Energy is a priority for poverty reduction in Mauritania, according to its Accelerated Growth and Shared Prosperity Strategy. As a result, Mauritania’s government is attempting to boost the economy by expanding its electricity supply and encouraging investment in renewable energy.
The West African country is endowed with substantial renewable energy resources, especially solar, making for an inviting atmosphere for a variety of initiatives and projects in the sector.
The Desert-to-Power Initiative
The African Development Bank Group’s Board of Directors recently approved a $6 million grant to kick off the first phase of the Desert to Power West Africa Regional Energy Program. The Bank’s Desert to Power initiative aims to reshape the Sahel, in which Mauritania is included, by harnessing the region’s vast solar potential.
The grant money will go to the West African Power Pool (WAPP) to conduct pre-feasibility studies for the construction of the Sahel Transmission Backbone, which will connect regional solar parks in all five countries. It comes from the African Development Fund’s 15 (ADF-15) Regional Operations Envelope. As part of an Economic Community of West African States (ECOWAS) Regional Mini-Grid Program, the Centre for Renewable Energy and Energy Efficiency (ECREEE) of the ECOWAS will receive funding to enhance decentralized energy systems. The board gave their approval on July 1, 2021.
In terms of objectives, the initiative aims to stretch across the Sahel region, connecting 250 million people with electricity by tapping into the region’s abundant solar resources. Desert to Power will make the Sahel the world’s largest solar production zone with up to 10 000 MW of solar generation capacity
in addition to speeding up economic development through the deployment of solar technology.
“As the regional roadmap for Desert to Power takes shape, this program comes as a timely enabler for concerted and large-scale solar energy deployments in the G5 Sahel region, and it will help accelerate the energy transition,” said Dr. Daniel Schroth, acting Bank Director for Renewable Energy and Energy Efficiency.
The Sheikh Zayed Solar Power Plant
The Sheikh Zayed Solar Power Plant in Nouakchott, the capital of the Islamic Republic of Mauritania, is a 15-megawatt solar installation. It is one of Africa’s largest solar power facilities and the country’s first utility-scale facility.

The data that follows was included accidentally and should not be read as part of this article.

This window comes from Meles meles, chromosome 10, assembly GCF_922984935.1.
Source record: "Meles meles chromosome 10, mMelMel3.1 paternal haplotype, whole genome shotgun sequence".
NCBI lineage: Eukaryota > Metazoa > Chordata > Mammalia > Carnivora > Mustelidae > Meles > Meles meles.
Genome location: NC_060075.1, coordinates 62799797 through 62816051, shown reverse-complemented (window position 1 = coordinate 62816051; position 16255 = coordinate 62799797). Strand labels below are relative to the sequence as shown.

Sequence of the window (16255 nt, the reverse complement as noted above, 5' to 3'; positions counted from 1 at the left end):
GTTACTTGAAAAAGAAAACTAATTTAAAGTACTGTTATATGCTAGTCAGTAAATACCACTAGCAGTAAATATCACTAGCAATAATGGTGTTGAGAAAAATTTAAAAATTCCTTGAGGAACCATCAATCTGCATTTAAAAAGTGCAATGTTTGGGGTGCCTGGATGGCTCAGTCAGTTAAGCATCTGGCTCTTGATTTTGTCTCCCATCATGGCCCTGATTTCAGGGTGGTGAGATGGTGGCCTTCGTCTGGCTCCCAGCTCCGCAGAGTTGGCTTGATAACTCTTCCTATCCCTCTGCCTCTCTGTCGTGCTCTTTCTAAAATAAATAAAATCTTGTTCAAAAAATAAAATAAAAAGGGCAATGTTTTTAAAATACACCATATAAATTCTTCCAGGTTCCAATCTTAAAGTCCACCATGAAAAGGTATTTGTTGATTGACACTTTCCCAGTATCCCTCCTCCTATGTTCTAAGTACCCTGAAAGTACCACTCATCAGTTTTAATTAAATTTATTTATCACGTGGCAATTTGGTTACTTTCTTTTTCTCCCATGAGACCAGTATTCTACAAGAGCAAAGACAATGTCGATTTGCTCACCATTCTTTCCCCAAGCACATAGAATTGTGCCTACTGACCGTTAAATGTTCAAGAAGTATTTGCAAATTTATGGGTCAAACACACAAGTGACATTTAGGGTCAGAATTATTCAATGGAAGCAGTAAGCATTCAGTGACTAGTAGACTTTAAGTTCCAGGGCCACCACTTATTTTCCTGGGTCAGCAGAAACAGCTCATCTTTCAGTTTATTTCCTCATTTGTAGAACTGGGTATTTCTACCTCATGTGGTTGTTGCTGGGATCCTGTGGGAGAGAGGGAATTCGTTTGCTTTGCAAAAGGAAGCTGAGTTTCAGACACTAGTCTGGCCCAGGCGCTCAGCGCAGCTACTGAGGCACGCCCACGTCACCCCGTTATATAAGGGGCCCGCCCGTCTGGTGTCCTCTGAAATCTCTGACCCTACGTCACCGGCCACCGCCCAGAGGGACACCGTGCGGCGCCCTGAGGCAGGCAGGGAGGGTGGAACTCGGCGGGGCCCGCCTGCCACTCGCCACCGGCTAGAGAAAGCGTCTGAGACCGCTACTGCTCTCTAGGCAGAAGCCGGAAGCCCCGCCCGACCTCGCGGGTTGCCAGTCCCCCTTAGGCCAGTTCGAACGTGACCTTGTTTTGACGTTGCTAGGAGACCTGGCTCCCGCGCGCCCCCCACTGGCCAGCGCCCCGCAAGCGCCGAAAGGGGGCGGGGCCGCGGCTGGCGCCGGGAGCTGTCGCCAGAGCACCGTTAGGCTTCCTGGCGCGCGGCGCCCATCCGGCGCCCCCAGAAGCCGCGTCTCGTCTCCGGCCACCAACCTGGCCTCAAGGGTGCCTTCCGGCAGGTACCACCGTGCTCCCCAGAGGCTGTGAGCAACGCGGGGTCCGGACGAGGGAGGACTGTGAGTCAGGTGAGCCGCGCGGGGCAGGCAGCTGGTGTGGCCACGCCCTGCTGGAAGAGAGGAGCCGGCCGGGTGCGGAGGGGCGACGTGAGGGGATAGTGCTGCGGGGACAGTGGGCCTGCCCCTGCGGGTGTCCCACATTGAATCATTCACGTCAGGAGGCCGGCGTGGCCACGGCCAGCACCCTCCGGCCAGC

The facility is responsible for 10% of Mauritania’s grid capacity. It generates 25,409 megawatt-hours of renewable electricity per year and displaces approximately 21,225 tons of CO2. The plant’s almost 30,000 solar panels, manufactured by Masdar PV, provide electricity to more than 10,000 houses in Nouakchott.
The plant has produced more energy than expected, resulting in significant savings and accounting for an annual increase in demand. Since April 2013, the plant has produced more than 44 gigawatt-hours, reducing generator load during peak solar hours and lowering power-failure rates.
The power plant is one of numerous worldwide initiatives supported by Masdar.
KIFFA Hybrid Power Plant
Mauritanian utility (SOMELEC) issued a request for proposals, and the Vergnet-ABC Diesel pool was chosen to deliver the hybrid power plant project in Mauritania. It will be the first of its kind in the sub-region of West Africa. The project combines a 1.3 MWp solar PV plant with a 5 MW thermal plant for Engineering, Procurement, and Construction (EPC).
The power plant will be built on a new site near the town of Kiffa (the country’s third-largest city), and will feed both Kiffa and Guérou, as well as several other communities in between. The new plant will be the only producing station on Kiffa’s isolated electrical grid, replacing the present power plants in the two towns (diesel generators).
Vergnet partnered with ABC Diesel to complete this unique project. The project’s implementation requires both firms’ knowledge and dedication to offer cutting-edge renewable energy solutions.
CWP Global’s Power-to-x Hub
The Mauritanian government and CWP Global signed a pact in May this year to build the 30GW wind and solar power-to-x hub in the northern part of Mauritania, which is expected to be the world’s biggest renewable energy project.
With the deal, the government of Mauritania has promised to open its doors to international investors and to speed up the project’s development and licensing approvals process.
According to CWP, the $40 million project called ‘AMAN’ will be built on an 8,500km2 location in the Sahara, which has a high-capacity factory profile for wind and solar.
It intends to create green hydrogen from 30 GW of wind and solar power and export it and its derivatives all over the world.